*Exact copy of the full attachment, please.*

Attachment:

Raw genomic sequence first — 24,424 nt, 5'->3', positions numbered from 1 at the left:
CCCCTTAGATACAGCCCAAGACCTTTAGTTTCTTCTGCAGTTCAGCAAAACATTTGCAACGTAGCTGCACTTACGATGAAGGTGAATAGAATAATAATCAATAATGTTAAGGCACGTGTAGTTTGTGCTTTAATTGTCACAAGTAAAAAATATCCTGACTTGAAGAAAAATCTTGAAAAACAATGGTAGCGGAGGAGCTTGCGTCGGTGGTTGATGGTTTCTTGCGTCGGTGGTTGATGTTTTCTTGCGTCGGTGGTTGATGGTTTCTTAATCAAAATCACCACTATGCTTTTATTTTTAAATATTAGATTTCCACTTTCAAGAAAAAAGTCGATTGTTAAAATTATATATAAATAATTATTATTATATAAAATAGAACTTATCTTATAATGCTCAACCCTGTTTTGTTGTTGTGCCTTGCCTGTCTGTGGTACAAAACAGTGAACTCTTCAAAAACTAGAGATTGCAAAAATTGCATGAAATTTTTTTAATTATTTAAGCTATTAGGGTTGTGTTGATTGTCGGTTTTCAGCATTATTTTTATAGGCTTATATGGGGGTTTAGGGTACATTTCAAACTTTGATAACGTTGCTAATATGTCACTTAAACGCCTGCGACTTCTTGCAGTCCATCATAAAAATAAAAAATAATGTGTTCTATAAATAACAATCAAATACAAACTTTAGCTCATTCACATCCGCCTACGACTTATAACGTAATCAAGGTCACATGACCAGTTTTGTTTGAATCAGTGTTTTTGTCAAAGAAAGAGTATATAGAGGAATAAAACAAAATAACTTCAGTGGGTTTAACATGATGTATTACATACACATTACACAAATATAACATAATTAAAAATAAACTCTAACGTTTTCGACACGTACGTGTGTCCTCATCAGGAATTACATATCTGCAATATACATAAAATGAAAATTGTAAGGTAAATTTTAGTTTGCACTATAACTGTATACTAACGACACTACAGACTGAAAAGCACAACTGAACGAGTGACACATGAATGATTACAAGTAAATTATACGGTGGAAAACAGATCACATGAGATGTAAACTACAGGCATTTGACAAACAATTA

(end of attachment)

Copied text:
Raw genomic sequence first — 24,424 nt, 5'->3', positions numbered from 1 at the left:
CCCCTTAGATACAGCCCAAGACCTTTAGTTTCTTCTGCAGTTCAGCAAAACATTTGCAACGTAGCTGCACTTACGATGAAGGTGAATAGAATAATAATCAATAATGTTAAGGCACGTGTAGTTTGTGCTTTAATTGTCACAAGTAAAAAATATCCTGACTTGAAGAAAAATCTTGAAAAACAATGGTAGCGGAGGAGCTTGCGTCGGTGGTTGATGGTTTCTTGCGTCGGTGGTTGATGTTTTCTTGCGTCGGTGGTTGATGGTTTCTTAATCAAAATCACCACTATGCTTTTATTTTTAAATATTAGATTTCCACTTTCAAGAAAAAAGTCGATTGTTAAAATTATATATAAATAATTATTATTATATAAAATAGAACTTATCTTATAATGCTCAACCCTGTTTTGTTGTTGTGCCTTGCCTGTCTGTGGTACAAAACAGTGAACTCTTCAAAAACTAGAGATTGCAAAAATTGCATGAAATTTTTTTAATTATTTAAGCTATTAGGGTTGTGTTGATTGTCGGTTTTCAGCATTATTTTTATAGGCTTATATGGGGGTTTAGGGTACATTTCAAACTTTGATAACGTTGCTAATATGTCACTTAAACGCCTGCGACTTCTTGCAGTCCATCATAAAAATAAAAAATAATGTGTTCTATAAATAACAATCAAATACAAACTTTAGCTCATTCACATCCGCCTACGACTTATAACGTAATCAAGGTCACATGACCAGTTTTGTTTGAATCAGTGTTTTTGTCAAAGAAAGAGTATATAGAGGAATAAAACAAAATAACTTCAGTGGGTTTAACATGATGTATTACATACACATTACACAAATATAACATAATTAAAAATAAACTCTAACGTTTTCGACACGTACGTGTGTCCTCATCAGGAATTACATATCTGCAATATACATAAAATGAAAATTGTAAGGTAAATTTTAGTTTGCACTATAACTGTATACTAACGACACTACAGACTGAAAAGCACAACTGAACGAGTGACACATGAATGATTACAAGTAAATTATACGGTGGAAAACAGATCACATGAGATGTAAACTACAGGCATTTGACAAACAATTA